Condemned Parkville youth justice centre ‘should become affordable housing’

New youth detention centre for Victoria
The Andrews government will build the centre in Werribee South after repeated warnings about overcrowding at the Malmsbury and Parkville facilities. (Video courtesy: Seven News Melbourne)

The trouble-plagued Parkville youth justice centre should be transformed into public and social housing to address Victoria’s extreme housing affordability crisis, advocates say.

Premier Daniel Andrews announced this week that a $288 million juvenile prison will be built in Werribee South by 2020, with the government currently considering “the next steps” for the Parkville facility, which won’t be retrofitted.

A review last month into the Parkville site found it “uninhabitable” and more suitable for residential purposes rather than as a prison. It will continue to operate while the Werribee prison is built.

Housing affordability advocates are set to call on the government to turn the youth justice centre into affordable housing.

Photo: Wayne Taylor

Multiple affordable housing advocacy groups will soon write to the state government to suggest the complex is transformed into community housing.

The government-owned land in Parkville provides an opportunity for the government to address the affordable housing crisis in Victoria, Community Housing Federation of Victoria policy director Steve Staikos says.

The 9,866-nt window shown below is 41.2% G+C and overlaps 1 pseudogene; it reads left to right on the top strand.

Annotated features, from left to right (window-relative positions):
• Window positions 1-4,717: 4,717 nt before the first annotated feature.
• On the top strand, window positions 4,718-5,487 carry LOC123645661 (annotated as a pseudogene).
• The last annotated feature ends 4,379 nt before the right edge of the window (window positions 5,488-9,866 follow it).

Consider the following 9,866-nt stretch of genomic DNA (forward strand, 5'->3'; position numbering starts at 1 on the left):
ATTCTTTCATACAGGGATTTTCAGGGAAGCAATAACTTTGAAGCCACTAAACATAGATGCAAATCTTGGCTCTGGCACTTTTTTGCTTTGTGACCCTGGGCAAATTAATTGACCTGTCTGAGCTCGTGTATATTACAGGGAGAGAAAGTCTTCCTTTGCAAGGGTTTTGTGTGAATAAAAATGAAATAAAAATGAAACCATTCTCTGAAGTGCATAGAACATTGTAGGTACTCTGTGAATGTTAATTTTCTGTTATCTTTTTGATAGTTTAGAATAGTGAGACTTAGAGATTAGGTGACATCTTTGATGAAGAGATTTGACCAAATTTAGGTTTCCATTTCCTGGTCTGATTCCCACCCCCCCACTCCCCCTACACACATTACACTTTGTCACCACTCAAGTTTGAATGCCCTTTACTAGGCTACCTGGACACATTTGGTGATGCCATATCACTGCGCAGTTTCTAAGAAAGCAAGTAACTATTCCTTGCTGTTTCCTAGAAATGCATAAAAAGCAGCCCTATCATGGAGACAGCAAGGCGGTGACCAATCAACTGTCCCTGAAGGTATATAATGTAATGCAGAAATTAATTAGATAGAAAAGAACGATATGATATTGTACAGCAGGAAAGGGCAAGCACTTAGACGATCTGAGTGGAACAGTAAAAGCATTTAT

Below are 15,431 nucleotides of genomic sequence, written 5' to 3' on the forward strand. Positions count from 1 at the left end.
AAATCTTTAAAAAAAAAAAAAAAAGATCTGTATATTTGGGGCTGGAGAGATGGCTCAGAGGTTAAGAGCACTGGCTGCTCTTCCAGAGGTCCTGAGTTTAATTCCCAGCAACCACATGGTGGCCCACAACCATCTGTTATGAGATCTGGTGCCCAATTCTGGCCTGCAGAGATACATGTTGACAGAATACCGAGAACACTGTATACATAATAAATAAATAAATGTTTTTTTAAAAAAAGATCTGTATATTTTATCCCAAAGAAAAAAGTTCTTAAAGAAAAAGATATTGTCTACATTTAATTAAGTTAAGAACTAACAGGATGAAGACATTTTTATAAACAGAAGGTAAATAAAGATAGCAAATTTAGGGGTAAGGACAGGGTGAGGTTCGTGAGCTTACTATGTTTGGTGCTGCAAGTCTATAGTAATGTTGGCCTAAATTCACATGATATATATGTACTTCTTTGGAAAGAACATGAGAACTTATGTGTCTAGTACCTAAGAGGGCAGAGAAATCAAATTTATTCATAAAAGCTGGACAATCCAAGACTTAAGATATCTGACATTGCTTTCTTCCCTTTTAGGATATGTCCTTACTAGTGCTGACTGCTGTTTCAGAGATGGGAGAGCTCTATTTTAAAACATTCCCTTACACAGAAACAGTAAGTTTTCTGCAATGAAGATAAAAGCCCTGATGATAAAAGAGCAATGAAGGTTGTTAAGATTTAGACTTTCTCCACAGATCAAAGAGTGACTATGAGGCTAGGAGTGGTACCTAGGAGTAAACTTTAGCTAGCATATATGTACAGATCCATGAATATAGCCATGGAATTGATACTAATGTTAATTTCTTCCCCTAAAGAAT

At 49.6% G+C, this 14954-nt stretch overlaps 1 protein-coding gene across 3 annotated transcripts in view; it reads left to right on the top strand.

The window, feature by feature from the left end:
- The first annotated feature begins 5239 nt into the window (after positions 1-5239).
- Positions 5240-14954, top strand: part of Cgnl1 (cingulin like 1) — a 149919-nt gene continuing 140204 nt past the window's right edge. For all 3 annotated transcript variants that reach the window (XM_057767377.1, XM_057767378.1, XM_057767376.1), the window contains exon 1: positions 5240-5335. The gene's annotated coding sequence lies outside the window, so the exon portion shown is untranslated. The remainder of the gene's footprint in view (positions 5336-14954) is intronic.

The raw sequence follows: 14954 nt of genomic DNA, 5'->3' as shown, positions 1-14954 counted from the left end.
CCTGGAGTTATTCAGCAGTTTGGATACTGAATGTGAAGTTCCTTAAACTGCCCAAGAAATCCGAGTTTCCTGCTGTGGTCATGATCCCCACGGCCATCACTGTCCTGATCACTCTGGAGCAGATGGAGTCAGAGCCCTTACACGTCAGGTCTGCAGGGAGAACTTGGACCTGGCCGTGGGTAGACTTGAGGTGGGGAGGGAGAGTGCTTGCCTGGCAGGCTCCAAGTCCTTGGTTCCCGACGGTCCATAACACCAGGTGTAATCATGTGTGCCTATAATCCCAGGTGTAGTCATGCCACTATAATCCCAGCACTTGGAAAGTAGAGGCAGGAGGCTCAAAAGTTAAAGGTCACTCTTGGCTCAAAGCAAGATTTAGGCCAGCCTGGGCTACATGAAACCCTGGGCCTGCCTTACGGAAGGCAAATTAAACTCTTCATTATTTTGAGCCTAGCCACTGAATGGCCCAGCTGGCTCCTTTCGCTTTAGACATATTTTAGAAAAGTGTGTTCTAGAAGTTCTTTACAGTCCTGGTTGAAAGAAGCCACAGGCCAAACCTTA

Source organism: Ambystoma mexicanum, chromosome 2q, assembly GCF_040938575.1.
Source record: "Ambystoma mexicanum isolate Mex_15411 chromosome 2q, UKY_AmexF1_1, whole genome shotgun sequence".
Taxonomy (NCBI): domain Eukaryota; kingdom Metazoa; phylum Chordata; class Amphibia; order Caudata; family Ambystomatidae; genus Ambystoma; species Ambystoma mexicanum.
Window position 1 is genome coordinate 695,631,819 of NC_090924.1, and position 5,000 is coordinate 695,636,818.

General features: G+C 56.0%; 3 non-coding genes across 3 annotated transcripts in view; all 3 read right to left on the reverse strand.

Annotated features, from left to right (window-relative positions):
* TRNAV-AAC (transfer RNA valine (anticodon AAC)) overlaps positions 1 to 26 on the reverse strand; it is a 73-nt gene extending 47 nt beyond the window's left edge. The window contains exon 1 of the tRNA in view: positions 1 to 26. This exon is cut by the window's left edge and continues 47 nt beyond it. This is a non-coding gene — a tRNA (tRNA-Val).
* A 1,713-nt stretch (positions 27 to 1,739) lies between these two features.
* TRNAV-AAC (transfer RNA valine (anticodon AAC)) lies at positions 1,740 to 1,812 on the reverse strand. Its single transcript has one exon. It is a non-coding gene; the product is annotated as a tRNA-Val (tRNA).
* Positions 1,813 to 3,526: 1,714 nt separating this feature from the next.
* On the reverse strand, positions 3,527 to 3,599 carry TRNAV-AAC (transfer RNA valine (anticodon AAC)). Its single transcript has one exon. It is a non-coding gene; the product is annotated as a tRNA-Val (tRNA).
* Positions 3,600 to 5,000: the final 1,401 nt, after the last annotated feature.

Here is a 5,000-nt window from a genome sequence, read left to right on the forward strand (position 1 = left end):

“It’s a prime piece of real estate, in a very well located area close to services, jobs and all sorts of different positive attributes,” Mr Staikos said. “If the government does decide to decommission it, our view and the view of community housing providers would be that it’s a good idea to partner with our sector and deliver social and affordable housing on site.”

Youths protesting on the roof of the Melbourne Youth Justice Centre at Parkville in March last year.

Launch Housing CEO Tony Keenan said action needed to be taken now to begin to address the crisis in Victoria.

“Any scarce government land should be used to address the current housing affordability crisis,” Mr Keenan said.. “It took us 30 years to get here and it might take 30 years to get out of it, so any opportunity for government land to become affordable housing shouldn’t be passed up on.”

Mr Staikos said the large site could be developed with a mix of social and private housing.

“If they go with community housing and engage with our sector they’ll be able to deliver affordable housing outcomes on the site without a huge financial investment,” he said.

But Dr Andrea Sharam, a senior lecturer in property, construction and project management at RMIT University, said there were already several areas of public land suitable for public housing, and keeping youth justice facilities close to Melbourne and accessible for families was also crucial.

“There’s an overwhelming need for affordable and social housing in Victoria and it does need to be well located, so I fully understand what peak bodies are saying,” Sharam said. “But there are substantial amounts of other public land that is very suitable for public housing, but limited amounts of public land for youth prisons. We need to balance those two needs out.”

The need for public housing in Victoria was “extreme”, Staikos said.

“It’s not just people who are sleeping rough in the CBD, there is a long waiting list for public and community housing,” he said. “This is a great opportunity – any parcel of land is a great opportunity – and because the government owns this land they can really set the parameters for what happens there. We’ll jump at any opportunity we can have to work with the government to help increase the supply of social and affordable housing.”

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